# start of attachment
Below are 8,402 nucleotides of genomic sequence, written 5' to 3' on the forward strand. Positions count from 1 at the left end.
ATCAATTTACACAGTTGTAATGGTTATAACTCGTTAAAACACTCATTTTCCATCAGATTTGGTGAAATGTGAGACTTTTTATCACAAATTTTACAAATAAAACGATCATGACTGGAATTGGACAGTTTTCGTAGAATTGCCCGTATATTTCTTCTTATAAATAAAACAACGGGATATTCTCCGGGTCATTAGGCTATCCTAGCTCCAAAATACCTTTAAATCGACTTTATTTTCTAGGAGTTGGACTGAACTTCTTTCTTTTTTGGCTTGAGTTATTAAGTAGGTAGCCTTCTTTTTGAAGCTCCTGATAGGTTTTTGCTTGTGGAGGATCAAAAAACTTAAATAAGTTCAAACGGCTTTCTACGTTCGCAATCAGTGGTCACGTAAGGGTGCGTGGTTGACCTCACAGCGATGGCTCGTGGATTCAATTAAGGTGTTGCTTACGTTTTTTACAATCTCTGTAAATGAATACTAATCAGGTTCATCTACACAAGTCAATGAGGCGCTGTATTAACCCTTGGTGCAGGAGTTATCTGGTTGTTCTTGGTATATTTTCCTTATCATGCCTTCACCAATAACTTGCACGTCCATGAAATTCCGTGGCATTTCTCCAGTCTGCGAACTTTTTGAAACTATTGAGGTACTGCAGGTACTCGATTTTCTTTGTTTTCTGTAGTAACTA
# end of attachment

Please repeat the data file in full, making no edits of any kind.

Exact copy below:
Below are 8,402 nucleotides of genomic sequence, written 5' to 3' on the forward strand. Positions count from 1 at the left end.
ATCAATTTACACAGTTGTAATGGTTATAACTCGTTAAAACACTCATTTTCCATCAGATTTGGTGAAATGTGAGACTTTTTATCACAAATTTTACAAATAAAACGATCATGACTGGAATTGGACAGTTTTCGTAGAATTGCCCGTATATTTCTTCTTATAAATAAAACAACGGGATATTCTCCGGGTCATTAGGCTATCCTAGCTCCAAAATACCTTTAAATCGACTTTATTTTCTAGGAGTTGGACTGAACTTCTTTCTTTTTTGGCTTGAGTTATTAAGTAGGTAGCCTTCTTTTTGAAGCTCCTGATAGGTTTTTGCTTGTGGAGGATCAAAAAACTTAAATAAGTTCAAACGGCTTTCTACGTTCGCAATCAGTGGTCACGTAAGGGTGCGTGGTTGACCTCACAGCGATGGCTCGTGGATTCAATTAAGGTGTTGCTTACGTTTTTTACAATCTCTGTAAATGAATACTAATCAGGTTCATCTACACAAGTCAATGAGGCGCTGTATTAACCCTTGGTGCAGGAGTTATCTGGTTGTTCTTGGTATATTTTCCTTATCATGCCTTCACCAATAACTTGCACGTCCATGAAATTCCGTGGCATTTCTCCAGTCTGCGAACTTTTTGAAACTATTGAGGTACTGCAGGTACTCGATTTTCTTTGTTTTCTGTAGTAACTA